On the evening of the VIP opening of Art Basel, Alberto Mugrabi, king of the Warhol market, hosted a dinner for a dozen-plus at the Grand Hotel Les Trois Rois. Mugrabi smiled like a Cheshire cat, explaining that the masters are so cheap these days—$450,000 for a de Kooning, just slightly more than he paid for a Lucien Smith this past fall ($389,000, a record for the twenty-four-year-old artist).

Left: Alex Rotter, head of Sotheby's New York Contemporary Art department, and Brett Gorvy, chairman and international head of Christie's Post-War and Contemporary Art department. Right: Dealer Alexander Hertling.


Nearby, dealer Philippe Ségalot asked if he should get an Instagram account. I recounted the sparring match his prodigy, Christie’s Loic Gouzer (also present), had gotten into with Wade Guyton, after the artist responded to his “If I Live I’ll See You Tuesday,” auction last month, which Gouzer billed as a “curated” event that exposed “the gritty and underbelly-esque side of contemporary art.” Reacting to the $3.5 million sale of one his works, Guyton reprinted copies of said work as a sign that he could flood his own market, documenting the entire affair on Instagram. Gouzer quickly countered by printing a batch of ten nearly identical reproductions of the same work, with THANK U printed over the top, also publicizing the event via the social-media app.

“So brilliant,” Ségalot mused.

“Each is $1,000. Loic is donating the money to the whales or something,” I replied.

“Oceana—to save the sharks,” Mugrabi corrected.

“You have one?” Ségalot responded.

“Of course!”

Left: Artist Yngve Holen. Right: Dealer Lisa Overduin.


The sun had set over the Rhine and the dining room was filled with Baselites, each wrapped up in the vagaries of their own private dinners. That evening, at least four people informed me that gallery and museum dinners have become too institutional, “boring!” In fact, the heads of both Christie’s and Sotheby’s contemporary art departments skipped other dinners to join Mugrabi’s private one, an act they stood and toasted to over cheers below.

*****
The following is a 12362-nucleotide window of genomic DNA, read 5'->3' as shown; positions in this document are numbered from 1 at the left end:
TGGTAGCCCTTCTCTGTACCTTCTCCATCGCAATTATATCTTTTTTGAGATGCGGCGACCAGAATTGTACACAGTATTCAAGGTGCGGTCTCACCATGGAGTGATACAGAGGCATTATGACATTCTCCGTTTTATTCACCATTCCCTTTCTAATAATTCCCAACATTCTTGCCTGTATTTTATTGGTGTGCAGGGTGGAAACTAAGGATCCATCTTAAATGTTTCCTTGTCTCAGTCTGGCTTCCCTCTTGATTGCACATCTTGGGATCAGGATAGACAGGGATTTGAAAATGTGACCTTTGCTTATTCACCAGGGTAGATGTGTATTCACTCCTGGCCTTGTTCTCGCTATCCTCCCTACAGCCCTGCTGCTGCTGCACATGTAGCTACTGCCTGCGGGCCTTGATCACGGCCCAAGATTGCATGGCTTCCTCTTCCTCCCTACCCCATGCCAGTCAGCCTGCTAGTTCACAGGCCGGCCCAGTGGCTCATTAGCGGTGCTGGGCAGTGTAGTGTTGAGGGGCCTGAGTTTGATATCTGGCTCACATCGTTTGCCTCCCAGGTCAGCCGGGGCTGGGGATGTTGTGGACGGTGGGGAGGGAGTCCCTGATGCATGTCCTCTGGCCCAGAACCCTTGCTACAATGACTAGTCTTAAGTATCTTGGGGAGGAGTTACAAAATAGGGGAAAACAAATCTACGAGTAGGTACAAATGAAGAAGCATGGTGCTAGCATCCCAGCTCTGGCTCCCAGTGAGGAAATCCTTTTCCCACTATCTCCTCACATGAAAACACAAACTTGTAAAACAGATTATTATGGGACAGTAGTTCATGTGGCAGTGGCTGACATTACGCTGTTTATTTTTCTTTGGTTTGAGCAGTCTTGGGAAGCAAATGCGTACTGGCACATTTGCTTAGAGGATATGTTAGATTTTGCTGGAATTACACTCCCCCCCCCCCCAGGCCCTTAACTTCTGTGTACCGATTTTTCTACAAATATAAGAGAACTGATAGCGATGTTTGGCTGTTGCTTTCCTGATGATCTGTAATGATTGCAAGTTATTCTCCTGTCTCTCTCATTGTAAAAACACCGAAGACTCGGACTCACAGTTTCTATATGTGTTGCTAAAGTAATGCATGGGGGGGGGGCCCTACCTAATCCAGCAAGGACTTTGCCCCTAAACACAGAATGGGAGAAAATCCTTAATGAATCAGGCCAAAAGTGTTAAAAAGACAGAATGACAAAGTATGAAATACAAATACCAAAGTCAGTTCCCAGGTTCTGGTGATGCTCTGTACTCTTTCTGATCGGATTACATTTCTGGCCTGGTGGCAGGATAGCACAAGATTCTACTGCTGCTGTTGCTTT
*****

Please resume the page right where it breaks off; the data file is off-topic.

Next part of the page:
“It’s so hot in here,” someone complained, and a tuxedoed waiter slid open the window and in gushed the night air. The Rhine looked especially dark, surging downstream under a half-moon sky.

Not everyone at Art Basel was supporting the sharks. The next evening, at a dinner for Design Miami/Basel, I sat next to Eva Franch, architect and director of New York’s Storefront for Art and Architecture. For years she refused to attend art fairs: “The first one I went to reminded me of the red-light district in Amsterdam. Everything was exotic, a circus of greed and lust. However, as someone who has committed to being part of culture, I feel responsible to participate.” Nearby was Rodman Primack, director of Design Miami/Basel, and writer Jason Farago, and the conversation soon turned to the legacy of the Frankfurt School and whether it still had any momentum in the age of the art fair. I later shared the conversation with a respected curator who scoffed, pointing out the guileless idealism, which most in the industry have long left behind.